Minister, International Trade and Industry
A strong manufacturing sector would pave the way to enhanced productivity, job creation, innovation capability, high-skilled talent pool, economic prosperity, and social well-being. The national policy on Industry 4.0: Industry4WRD was developed with four specific overarching goals, namely to drive growth in manufacturing sector’s GDP, increase national productivity, create higher skill employment opportunities, and raise innovation capabilities and competitiveness. Industry 4.0 will revolutionize the manufacturing sector by pushing down costs, expanding the market reach to consumers, and creating new competitors. Malaysia needs a change in mindset to embrace new technologies and increase efficiency and productivity, and to expand markets through digital platforms. Accelerating labor productivity and embracing Industry 4.0 are key to pushing Malaysia toward becoming a high-income nation. Ultimately, the policy will also drive Malaysia became a strategic partner for smart manufacturing and related services in the region, a primary destination for hi-tech industry, and a total solutions provider for advanced technology. The policy will create a platform for the country to transition into a more technologically advanced, open, and high-income economy that is able to compete globally. Industry4WRD is a pivotal step, as Malaysia seeks to strengthen its ongoing structural reforms to become a developed nation that is equitable, sustainable, and inclusive by 2025, or even earlier.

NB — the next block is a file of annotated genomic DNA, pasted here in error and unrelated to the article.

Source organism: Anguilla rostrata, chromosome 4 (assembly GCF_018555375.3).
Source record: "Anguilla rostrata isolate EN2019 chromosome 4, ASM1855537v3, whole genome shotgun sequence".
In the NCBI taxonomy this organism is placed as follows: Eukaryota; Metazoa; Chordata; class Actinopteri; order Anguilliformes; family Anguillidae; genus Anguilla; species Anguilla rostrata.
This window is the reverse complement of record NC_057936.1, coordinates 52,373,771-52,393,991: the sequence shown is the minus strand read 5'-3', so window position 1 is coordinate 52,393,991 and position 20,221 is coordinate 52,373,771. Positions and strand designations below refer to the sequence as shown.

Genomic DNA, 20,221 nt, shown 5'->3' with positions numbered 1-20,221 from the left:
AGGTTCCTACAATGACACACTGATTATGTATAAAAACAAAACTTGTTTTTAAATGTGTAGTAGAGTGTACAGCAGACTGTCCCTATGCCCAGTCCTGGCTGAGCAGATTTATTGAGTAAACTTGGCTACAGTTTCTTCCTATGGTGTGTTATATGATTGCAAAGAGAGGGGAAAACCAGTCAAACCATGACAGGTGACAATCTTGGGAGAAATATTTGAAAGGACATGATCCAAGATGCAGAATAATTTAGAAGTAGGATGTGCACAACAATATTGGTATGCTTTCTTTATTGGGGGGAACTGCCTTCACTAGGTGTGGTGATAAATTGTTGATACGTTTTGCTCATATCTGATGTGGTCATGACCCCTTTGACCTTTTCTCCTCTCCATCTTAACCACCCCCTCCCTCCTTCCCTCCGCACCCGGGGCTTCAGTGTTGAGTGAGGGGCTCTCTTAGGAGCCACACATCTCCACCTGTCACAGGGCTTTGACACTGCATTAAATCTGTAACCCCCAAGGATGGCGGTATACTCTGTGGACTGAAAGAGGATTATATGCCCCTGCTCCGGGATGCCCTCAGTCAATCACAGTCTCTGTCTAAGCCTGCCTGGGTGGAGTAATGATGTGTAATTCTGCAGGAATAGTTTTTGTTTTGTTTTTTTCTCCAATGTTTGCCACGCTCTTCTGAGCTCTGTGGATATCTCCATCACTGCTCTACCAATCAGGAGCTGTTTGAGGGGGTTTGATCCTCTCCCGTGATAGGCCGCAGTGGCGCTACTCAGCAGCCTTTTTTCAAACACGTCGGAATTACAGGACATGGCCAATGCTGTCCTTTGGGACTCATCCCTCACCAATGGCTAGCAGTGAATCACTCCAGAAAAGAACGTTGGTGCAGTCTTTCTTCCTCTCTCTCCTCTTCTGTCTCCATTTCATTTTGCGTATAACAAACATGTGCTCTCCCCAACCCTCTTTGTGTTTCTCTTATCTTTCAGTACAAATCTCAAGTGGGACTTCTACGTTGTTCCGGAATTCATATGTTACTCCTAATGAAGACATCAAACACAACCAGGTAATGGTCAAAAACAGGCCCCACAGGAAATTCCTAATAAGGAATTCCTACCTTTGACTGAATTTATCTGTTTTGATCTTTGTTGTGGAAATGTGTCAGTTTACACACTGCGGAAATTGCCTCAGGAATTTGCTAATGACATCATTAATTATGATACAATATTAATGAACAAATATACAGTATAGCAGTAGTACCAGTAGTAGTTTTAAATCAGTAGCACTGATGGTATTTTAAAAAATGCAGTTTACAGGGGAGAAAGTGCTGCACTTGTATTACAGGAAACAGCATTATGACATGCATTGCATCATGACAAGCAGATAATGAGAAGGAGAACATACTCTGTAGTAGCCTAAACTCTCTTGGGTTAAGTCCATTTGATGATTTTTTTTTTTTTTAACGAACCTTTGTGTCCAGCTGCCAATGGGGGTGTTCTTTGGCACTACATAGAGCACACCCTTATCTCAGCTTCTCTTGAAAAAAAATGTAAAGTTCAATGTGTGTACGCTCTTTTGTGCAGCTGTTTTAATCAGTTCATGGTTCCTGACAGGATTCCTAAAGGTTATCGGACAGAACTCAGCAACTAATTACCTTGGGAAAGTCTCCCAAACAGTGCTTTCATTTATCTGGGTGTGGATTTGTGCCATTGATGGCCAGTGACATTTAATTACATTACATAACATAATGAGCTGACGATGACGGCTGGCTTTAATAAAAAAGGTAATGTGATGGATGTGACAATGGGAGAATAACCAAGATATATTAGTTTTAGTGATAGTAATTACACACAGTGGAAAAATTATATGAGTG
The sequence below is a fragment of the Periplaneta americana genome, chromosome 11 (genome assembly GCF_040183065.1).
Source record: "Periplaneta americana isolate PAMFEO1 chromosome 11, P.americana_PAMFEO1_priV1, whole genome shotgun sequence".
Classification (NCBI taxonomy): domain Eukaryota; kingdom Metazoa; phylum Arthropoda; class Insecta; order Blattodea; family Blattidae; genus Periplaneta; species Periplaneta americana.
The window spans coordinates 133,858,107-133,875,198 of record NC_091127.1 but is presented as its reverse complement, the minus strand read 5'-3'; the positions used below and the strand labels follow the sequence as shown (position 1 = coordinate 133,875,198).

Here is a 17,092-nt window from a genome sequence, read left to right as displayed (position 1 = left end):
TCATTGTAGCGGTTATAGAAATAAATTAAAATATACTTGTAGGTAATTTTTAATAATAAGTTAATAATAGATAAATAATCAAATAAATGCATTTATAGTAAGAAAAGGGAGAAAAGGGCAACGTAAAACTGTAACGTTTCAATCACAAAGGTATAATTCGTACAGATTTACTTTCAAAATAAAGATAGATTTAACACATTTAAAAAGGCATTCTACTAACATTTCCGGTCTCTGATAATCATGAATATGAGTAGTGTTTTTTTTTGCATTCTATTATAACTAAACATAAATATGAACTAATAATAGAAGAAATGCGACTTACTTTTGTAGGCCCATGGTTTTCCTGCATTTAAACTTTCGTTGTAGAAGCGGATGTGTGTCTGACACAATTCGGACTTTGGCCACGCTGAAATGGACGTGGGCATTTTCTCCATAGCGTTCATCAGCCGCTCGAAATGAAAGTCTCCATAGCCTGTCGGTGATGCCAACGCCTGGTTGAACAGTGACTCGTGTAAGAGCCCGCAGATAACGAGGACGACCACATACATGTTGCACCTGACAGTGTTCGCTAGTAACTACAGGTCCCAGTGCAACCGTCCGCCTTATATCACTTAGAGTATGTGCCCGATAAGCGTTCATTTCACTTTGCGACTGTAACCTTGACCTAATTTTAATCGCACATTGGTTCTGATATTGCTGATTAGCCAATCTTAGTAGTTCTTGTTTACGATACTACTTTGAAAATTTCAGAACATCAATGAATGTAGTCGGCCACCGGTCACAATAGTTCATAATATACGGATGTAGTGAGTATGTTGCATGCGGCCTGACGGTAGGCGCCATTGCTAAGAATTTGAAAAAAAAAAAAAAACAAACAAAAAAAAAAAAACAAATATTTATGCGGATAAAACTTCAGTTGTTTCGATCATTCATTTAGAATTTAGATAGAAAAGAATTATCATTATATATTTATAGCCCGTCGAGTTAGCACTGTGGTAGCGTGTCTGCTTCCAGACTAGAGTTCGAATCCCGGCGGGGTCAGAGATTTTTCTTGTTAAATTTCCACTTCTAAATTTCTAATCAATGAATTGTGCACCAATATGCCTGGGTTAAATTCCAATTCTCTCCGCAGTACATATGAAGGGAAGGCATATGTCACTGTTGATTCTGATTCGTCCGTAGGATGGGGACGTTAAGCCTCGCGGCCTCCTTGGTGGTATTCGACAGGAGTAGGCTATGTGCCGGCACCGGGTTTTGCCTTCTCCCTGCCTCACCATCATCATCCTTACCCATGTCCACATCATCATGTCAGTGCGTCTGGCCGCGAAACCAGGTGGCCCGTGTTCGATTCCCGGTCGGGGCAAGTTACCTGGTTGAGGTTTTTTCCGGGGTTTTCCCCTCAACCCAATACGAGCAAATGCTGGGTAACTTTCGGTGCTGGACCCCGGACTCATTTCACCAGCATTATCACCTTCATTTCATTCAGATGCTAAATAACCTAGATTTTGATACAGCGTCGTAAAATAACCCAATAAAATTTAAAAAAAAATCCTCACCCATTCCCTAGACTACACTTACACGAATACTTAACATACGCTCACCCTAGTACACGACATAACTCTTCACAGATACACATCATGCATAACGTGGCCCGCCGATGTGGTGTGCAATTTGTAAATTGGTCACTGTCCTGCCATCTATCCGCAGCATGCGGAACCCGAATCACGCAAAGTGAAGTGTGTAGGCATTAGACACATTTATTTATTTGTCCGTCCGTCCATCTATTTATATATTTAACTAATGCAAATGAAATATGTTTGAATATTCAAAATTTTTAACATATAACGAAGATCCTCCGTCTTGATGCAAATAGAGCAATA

CEO, Malaysian Investment Development Authority (MIDA)
The national policy on industry 4.0, known Industry4WRD, is Malaysia’s response to calls for digital transformation of the manufacturing sector and its related services by facilitating companies to embrace Industry 4.0 in a systematic and comprehensive manner and be smarter and stronger driven by people, process, and technology. Industry 4.0 transforms how products are designed, fabricated, used and operated as well as how they are maintained and serviced. It will also transform the operations, processes, supply chain management, and energy footprint of factories by improving productivity; cost efficiency; enhancing organizational, management and production capabilities; enabling better quality monitoring; and developing innovators and producers of Industry 4.0 technologies. Some of the challenges faced in adopting Industry 4.0 technologies include shifting the mindsets of local manufacturers; addressing the lack of awareness and understanding of Industry 4.0’s impact and requirements; increased demand and expectations for customized and faster delivery of products; and industry and talent mismatch. Recognizing these limitations, the government is providing more opportunities for companies to move toward Industry 4.0 through various initiatives. These include, among others, funds to support the transition and migration to Industry 4.0, matching grants with a specific emphasis on promoting Industry 4.0 initiatives, and double tax deduction aimed at improving the employability of graduates.
CEO, Dato’ Wan Latiff Wan Musa